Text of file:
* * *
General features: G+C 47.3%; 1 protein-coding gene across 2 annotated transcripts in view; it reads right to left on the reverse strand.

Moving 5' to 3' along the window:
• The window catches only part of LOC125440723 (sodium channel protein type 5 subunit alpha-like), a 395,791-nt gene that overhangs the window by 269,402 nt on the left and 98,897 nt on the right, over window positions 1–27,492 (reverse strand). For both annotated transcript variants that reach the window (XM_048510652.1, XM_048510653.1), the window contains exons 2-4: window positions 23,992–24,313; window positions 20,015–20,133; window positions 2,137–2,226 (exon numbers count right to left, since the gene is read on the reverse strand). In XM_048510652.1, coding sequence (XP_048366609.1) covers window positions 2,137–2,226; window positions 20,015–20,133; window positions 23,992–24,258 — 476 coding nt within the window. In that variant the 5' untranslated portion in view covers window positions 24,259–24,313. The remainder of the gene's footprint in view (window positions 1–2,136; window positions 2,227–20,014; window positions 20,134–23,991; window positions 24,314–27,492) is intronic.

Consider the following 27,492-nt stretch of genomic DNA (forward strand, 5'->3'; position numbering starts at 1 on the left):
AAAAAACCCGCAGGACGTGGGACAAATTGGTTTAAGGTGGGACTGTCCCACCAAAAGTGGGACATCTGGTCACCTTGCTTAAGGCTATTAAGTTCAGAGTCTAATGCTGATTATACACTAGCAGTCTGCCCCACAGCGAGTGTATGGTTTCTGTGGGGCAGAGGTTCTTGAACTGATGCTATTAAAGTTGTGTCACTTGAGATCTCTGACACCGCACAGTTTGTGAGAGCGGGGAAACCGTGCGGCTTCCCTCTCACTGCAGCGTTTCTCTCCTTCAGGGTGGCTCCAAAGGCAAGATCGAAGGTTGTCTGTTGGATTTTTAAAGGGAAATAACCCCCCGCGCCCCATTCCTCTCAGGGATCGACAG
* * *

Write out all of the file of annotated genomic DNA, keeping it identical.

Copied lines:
General features: G+C 47.3%; 1 protein-coding gene across 2 annotated transcripts in view; it reads right to left on the reverse strand.

Moving 5' to 3' along the window:
• The window catches only part of LOC125440723 (sodium channel protein type 5 subunit alpha-like), a 395,791-nt gene that overhangs the window by 269,402 nt on the left and 98,897 nt on the right, over window positions 1–27,492 (reverse strand). For both annotated transcript variants that reach the window (XM_048510652.1, XM_048510653.1), the window contains exons 2-4: window positions 23,992–24,313; window positions 20,015–20,133; window positions 2,137–2,226 (exon numbers count right to left, since the gene is read on the reverse strand). In XM_048510652.1, coding sequence (XP_048366609.1) covers window positions 2,137–2,226; window positions 20,015–20,133; window positions 23,992–24,258 — 476 coding nt within the window. In that variant the 5' untranslated portion in view covers window positions 24,259–24,313. The remainder of the gene's footprint in view (window positions 1–2,136; window positions 2,227–20,014; window positions 20,134–23,991; window positions 24,314–27,492) is intronic.

Consider the following 27,492-nt stretch of genomic DNA (forward strand, 5'->3'; position numbering starts at 1 on the left):
AAAAAACCCGCAGGACGTGGGACAAATTGGTTTAAGGTGGGACTGTCCCACCAAAAGTGGGACATCTGGTCACCTTGCTTAAGGCTATTAAGTTCAGAGTCTAATGCTGATTATACACTAGCAGTCTGCCCCACAGCGAGTGTATGGTTTCTGTGGGGCAGAGGTTCTTGAACTGATGCTATTAAAGTTGTGTCACTTGAGATCTCTGACACCGCACAGTTTGTGAGAGCGGGGAAACCGTGCGGCTTCCCTCTCACTGCAGCGTTTCTCTCCTTCAGGGTGGCTCCAAAGGCAAGATCGAAGGTTGTCTGTTGGATTTTTAAAGGGAAATAACCCCCCGCGCCCCATTCCTCTCAGGGATCGACAG